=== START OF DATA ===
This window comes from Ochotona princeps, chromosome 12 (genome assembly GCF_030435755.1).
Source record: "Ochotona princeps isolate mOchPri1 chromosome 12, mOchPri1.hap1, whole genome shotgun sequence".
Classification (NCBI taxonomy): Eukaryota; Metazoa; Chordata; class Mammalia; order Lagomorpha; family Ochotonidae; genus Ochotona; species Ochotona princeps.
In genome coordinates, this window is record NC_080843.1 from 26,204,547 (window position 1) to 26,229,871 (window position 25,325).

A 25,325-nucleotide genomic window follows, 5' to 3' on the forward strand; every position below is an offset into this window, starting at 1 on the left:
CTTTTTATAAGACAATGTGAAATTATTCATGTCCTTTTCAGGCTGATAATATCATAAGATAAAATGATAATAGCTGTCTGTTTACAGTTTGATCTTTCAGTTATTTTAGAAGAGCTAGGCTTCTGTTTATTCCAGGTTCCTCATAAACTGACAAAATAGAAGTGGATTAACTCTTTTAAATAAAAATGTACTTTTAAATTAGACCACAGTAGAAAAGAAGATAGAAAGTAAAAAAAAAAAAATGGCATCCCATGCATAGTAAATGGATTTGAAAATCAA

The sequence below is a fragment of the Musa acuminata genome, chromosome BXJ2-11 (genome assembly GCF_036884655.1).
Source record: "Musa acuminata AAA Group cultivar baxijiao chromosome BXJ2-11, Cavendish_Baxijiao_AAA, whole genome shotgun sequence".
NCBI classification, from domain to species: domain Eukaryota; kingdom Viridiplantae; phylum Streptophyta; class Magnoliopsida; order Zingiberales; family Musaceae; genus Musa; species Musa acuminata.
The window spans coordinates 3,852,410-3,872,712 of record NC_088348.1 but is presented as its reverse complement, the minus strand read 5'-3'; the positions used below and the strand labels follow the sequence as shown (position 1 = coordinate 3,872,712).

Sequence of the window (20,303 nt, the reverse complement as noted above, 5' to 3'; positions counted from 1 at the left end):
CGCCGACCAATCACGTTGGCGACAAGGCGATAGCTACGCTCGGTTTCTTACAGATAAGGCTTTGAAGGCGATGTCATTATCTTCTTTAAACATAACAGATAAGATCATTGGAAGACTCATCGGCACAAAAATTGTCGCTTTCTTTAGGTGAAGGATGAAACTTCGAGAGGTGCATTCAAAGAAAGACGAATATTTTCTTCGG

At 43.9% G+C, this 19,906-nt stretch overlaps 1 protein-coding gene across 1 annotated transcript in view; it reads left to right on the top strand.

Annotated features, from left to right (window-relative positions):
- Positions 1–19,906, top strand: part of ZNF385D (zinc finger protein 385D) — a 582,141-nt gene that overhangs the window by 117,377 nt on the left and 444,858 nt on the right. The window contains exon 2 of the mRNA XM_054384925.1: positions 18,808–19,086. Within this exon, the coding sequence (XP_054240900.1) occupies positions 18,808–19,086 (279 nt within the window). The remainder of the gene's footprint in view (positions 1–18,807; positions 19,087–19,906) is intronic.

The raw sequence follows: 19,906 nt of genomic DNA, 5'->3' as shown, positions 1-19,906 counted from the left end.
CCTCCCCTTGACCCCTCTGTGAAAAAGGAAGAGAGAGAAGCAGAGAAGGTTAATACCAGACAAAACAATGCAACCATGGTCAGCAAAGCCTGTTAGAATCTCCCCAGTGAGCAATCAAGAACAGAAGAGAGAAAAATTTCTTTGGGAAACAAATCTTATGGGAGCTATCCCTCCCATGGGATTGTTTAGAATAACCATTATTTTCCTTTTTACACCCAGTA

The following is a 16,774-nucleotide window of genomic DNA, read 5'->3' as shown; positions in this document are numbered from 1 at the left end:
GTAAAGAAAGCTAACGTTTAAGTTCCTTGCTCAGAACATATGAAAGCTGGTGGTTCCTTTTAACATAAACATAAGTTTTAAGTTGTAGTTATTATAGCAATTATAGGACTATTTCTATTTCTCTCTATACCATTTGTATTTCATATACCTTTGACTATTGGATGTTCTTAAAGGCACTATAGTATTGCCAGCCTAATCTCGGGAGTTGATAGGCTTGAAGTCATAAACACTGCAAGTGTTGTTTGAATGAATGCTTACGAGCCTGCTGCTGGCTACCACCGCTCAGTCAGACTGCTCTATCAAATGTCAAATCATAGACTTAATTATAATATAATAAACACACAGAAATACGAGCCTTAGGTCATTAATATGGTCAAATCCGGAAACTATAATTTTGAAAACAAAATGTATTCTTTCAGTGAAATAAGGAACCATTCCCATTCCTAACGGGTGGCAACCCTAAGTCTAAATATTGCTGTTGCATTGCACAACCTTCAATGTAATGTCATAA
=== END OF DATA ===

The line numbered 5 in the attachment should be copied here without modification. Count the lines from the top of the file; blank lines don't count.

A 25,325-nucleotide genomic window follows, 5' to 3' on the forward strand; every position below is an offset into this window, starting at 1 on the left: